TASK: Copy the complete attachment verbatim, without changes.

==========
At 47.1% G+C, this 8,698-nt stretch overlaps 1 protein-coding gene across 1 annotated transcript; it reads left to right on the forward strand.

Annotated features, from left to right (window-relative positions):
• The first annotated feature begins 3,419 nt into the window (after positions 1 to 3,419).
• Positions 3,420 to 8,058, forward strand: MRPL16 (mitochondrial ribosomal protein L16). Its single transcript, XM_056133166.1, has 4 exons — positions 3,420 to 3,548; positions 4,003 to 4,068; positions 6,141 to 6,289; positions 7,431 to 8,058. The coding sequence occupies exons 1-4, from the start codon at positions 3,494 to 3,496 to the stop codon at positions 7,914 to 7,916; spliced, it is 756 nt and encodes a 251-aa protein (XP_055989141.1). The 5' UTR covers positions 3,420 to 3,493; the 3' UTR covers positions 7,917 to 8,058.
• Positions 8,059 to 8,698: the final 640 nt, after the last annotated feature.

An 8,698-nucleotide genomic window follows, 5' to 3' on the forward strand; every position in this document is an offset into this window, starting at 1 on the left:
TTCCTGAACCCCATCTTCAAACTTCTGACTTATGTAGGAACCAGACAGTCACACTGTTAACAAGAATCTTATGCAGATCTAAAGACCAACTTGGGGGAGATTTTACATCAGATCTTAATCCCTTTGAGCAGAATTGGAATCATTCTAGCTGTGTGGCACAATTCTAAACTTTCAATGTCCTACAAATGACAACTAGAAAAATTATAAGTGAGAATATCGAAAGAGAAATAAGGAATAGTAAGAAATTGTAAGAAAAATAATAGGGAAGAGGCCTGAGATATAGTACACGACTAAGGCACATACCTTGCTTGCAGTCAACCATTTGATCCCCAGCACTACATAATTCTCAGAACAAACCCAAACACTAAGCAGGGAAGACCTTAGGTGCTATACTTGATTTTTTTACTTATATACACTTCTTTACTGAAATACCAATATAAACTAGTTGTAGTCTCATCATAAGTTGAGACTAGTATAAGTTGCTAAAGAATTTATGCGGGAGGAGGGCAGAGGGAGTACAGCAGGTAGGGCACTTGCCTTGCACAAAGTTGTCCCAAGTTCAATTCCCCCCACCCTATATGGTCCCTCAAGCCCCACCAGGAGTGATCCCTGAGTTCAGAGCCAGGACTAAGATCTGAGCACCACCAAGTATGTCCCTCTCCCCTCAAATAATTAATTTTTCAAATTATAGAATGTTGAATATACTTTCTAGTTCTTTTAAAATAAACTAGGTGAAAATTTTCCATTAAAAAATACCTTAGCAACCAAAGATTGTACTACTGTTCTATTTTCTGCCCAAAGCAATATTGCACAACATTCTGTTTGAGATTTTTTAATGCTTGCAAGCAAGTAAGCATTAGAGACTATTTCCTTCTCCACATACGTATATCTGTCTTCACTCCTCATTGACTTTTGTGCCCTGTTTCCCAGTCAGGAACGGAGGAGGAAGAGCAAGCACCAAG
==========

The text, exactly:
At 47.1% G+C, this 8,698-nt stretch overlaps 1 protein-coding gene across 1 annotated transcript; it reads left to right on the forward strand.

Annotated features, from left to right (window-relative positions):
• The first annotated feature begins 3,419 nt into the window (after positions 1 to 3,419).
• Positions 3,420 to 8,058, forward strand: MRPL16 (mitochondrial ribosomal protein L16). Its single transcript, XM_056133166.1, has 4 exons — positions 3,420 to 3,548; positions 4,003 to 4,068; positions 6,141 to 6,289; positions 7,431 to 8,058. The coding sequence occupies exons 1-4, from the start codon at positions 3,494 to 3,496 to the stop codon at positions 7,914 to 7,916; spliced, it is 756 nt and encodes a 251-aa protein (XP_055989141.1). The 5' UTR covers positions 3,420 to 3,493; the 3' UTR covers positions 7,917 to 8,058.
• Positions 8,059 to 8,698: the final 640 nt, after the last annotated feature.

An 8,698-nucleotide genomic window follows, 5' to 3' on the forward strand; every position in this document is an offset into this window, starting at 1 on the left:
TTCCTGAACCCCATCTTCAAACTTCTGACTTATGTAGGAACCAGACAGTCACACTGTTAACAAGAATCTTATGCAGATCTAAAGACCAACTTGGGGGAGATTTTACATCAGATCTTAATCCCTTTGAGCAGAATTGGAATCATTCTAGCTGTGTGGCACAATTCTAAACTTTCAATGTCCTACAAATGACAACTAGAAAAATTATAAGTGAGAATATCGAAAGAGAAATAAGGAATAGTAAGAAATTGTAAGAAAAATAATAGGGAAGAGGCCTGAGATATAGTACACGACTAAGGCACATACCTTGCTTGCAGTCAACCATTTGATCCCCAGCACTACATAATTCTCAGAACAAACCCAAACACTAAGCAGGGAAGACCTTAGGTGCTATACTTGATTTTTTTACTTATATACACTTCTTTACTGAAATACCAATATAAACTAGTTGTAGTCTCATCATAAGTTGAGACTAGTATAAGTTGCTAAAGAATTTATGCGGGAGGAGGGCAGAGGGAGTACAGCAGGTAGGGCACTTGCCTTGCACAAAGTTGTCCCAAGTTCAATTCCCCCCACCCTATATGGTCCCTCAAGCCCCACCAGGAGTGATCCCTGAGTTCAGAGCCAGGACTAAGATCTGAGCACCACCAAGTATGTCCCTCTCCCCTCAAATAATTAATTTTTCAAATTATAGAATGTTGAATATACTTTCTAGTTCTTTTAAAATAAACTAGGTGAAAATTTTCCATTAAAAAATACCTTAGCAACCAAAGATTGTACTACTGTTCTATTTTCTGCCCAAAGCAATATTGCACAACATTCTGTTTGAGATTTTTTAATGCTTGCAAGCAAGTAAGCATTAGAGACTATTTCCTTCTCCACATACGTATATCTGTCTTCACTCCTCATTGACTTTTGTGCCCTGTTTCCCAGTCAGGAACGGAGGAGGAAGAGCAAGCACCAAG